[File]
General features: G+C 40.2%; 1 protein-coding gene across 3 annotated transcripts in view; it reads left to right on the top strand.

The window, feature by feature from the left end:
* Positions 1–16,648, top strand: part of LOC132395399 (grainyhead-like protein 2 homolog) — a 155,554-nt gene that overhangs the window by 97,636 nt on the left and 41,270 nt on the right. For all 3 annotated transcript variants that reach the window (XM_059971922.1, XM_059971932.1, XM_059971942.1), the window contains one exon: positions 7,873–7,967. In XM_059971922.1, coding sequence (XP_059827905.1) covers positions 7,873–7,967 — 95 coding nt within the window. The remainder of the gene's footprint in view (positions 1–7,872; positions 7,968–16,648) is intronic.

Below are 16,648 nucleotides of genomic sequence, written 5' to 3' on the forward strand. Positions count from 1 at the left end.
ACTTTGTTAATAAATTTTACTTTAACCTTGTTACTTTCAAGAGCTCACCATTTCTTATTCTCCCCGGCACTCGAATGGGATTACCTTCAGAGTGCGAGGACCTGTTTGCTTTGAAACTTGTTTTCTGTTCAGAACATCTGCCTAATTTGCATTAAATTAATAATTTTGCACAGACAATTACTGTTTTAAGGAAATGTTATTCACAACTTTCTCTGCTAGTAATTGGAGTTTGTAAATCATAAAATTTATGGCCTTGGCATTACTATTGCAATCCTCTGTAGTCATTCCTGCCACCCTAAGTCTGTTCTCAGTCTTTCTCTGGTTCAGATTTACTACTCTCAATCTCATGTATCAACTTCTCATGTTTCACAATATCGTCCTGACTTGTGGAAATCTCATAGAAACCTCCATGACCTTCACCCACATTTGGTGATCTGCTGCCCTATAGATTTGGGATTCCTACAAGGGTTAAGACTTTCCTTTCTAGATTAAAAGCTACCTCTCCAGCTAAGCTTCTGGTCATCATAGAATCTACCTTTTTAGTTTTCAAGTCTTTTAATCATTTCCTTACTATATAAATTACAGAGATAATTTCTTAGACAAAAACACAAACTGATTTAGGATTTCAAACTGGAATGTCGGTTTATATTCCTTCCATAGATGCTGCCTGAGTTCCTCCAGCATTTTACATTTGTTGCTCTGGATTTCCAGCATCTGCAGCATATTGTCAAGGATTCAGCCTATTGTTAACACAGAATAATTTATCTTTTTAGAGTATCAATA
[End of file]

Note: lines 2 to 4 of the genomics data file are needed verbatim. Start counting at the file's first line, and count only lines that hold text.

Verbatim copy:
The window, feature by feature from the left end:
* Positions 1–16,648, top strand: part of LOC132395399 (grainyhead-like protein 2 homolog) — a 155,554-nt gene that overhangs the window by 97,636 nt on the left and 41,270 nt on the right. For all 3 annotated transcript variants that reach the window (XM_059971922.1, XM_059971932.1, XM_059971942.1), the window contains one exon: positions 7,873–7,967. In XM_059971922.1, coding sequence (XP_059827905.1) covers positions 7,873–7,967 — 95 coding nt within the window. The remainder of the gene's footprint in view (positions 1–7,872; positions 7,968–16,648) is intronic.

Below are 16,648 nucleotides of genomic sequence, written 5' to 3' on the forward strand. Positions count from 1 at the left end.